The Kidd Mine is the deepest base metal mine in the world.  This new project will expand the copper-zinc orebody´s mining zone from 9,100 feet below surface to 9,500 feet and extend the mine life to 2017.  This zone is estimated to contain 3.4 million tonnes of ore with a grade of 1.48% copper, 6.22% zinc and 80 grams of silver per tonne.

“The investment approval reflects Xstrata Copper´s commitment to the sustainability of Kidd Mine and the Timmins community and its business strategy to continually implement improvements to enhance the value of its operations,” said Claude Ferron, Chief Operating Officer for Xstrata Copper Canada. 

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More Thoughts on Protecting Ontario’s Boreal Forests – by Marilyn Scales

Marilyn Scales - Canadian Mining JournalMarilyn Scales is a field editor for the Canadian Mining Journal, Canada’s first mining publication.

The decision by the Ontario government to protect its boreal forests north of the 51st parallel continues to be discussed by CMJ readers and environmentalists.

Predictably, leading North American academics support the plan. They praised protection of a “vital ecosystem”. They figuratively patted the Premier on the back for his “long-term vision, recognizing that storing carbon, protecting biodiversity, and traditional lifestyles and maintaining freshwater supplies are more important than immediate profits.” These people don’t depend on the mineral industry for their income, but I’m sure they all enjoy the myriad of consumer goods made possible by it.

Some CMJ readers were understandably upset at the provincial announcement. “Another North American jurisdiction that would rather have trees and swamps than jobs and wealth generated at a time when the manufacturing industry in Ontario is tanking,” wrote Vancouver’s Darin Wagner, president and CEO of West Timmins Mining . “This kind of announcement shows a complete and total lack of understanding of the minimal impact that exploration and mining have on the local environment. Yet another example of a politician jumping on the ‘global warming’ bandwagon to collect a few votes from the ‘urban greens’ at the expense of the resource communities which have been the backbone of his/her economy.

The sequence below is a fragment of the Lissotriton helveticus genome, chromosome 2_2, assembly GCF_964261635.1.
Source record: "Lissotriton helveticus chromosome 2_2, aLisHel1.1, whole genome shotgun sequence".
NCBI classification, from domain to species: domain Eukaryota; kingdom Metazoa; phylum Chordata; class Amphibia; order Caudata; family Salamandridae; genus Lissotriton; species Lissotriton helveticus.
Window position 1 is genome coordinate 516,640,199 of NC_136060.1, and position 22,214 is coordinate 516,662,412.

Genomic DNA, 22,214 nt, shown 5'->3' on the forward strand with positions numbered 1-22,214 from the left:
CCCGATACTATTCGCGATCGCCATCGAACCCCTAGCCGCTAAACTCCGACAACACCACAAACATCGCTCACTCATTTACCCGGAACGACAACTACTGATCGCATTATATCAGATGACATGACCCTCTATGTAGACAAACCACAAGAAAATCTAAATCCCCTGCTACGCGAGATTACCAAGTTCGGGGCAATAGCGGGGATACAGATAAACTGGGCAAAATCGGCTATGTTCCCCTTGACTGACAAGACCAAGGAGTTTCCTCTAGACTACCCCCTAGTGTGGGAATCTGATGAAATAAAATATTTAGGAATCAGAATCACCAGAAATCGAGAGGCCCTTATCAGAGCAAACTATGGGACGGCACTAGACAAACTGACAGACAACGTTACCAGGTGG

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Half of Northern Ontario Now Off-Limits to Mineral Industry – by Marilyn Scales

Marilyn Scales - Canadian Mining JournalMarilyn Scales is a field editor for the Canadian Mining Journal, Canada’s first mining publication.

On July 14, Ontario Premier Dalton McGuinty announced plans to protect at least 225,000 km² of the boreal forest in Northern Ontario. “Protect” will mean permanently removing the declared area from mineral exploration, mining and forestry.

The Northern Boreal forest covers 43% of Ontario’s land mass, an area 1.5 times the size of the Maritime provinces. The forest is home to only 24,000 people in 36 communities. (No mention has been made as to whether or not these people had a say in the decision). The forest supports more than 200 species of animals, including polar bears, wolverines and caribou, some of which are threatened or endangered.

McGuinty is touting the plan as a means of reducing climate change. The government claims that the boreal region absorbs 12.5 million tonnes of carbon dioxide annually from the atmosphere. Therefore, the trees must be protected or global warming will accelerate. By waving the holy grail of global warming, the premier has ensured that every non-governmental environmental group will follow vociferously in his wake.

The decision is a blow to northern communities. Reports in the “Timmins Daily Press” indicate that citizens of that community were not consulted prior to the announcement. The local mayor and mining industry executives interviewed for the article expressed grave concerns that this is disastrous for the provincial economy.

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Northern Ontario’s “Ring of Fire” Mineral Discovery Sets off Staking Rush – Gregory Reynolds

Gregory Reynolds - Timmins Columnist

For an extensive list of articles on this mineral discovery, please go to: Ontario’s Ring of Fire Mineral Discovery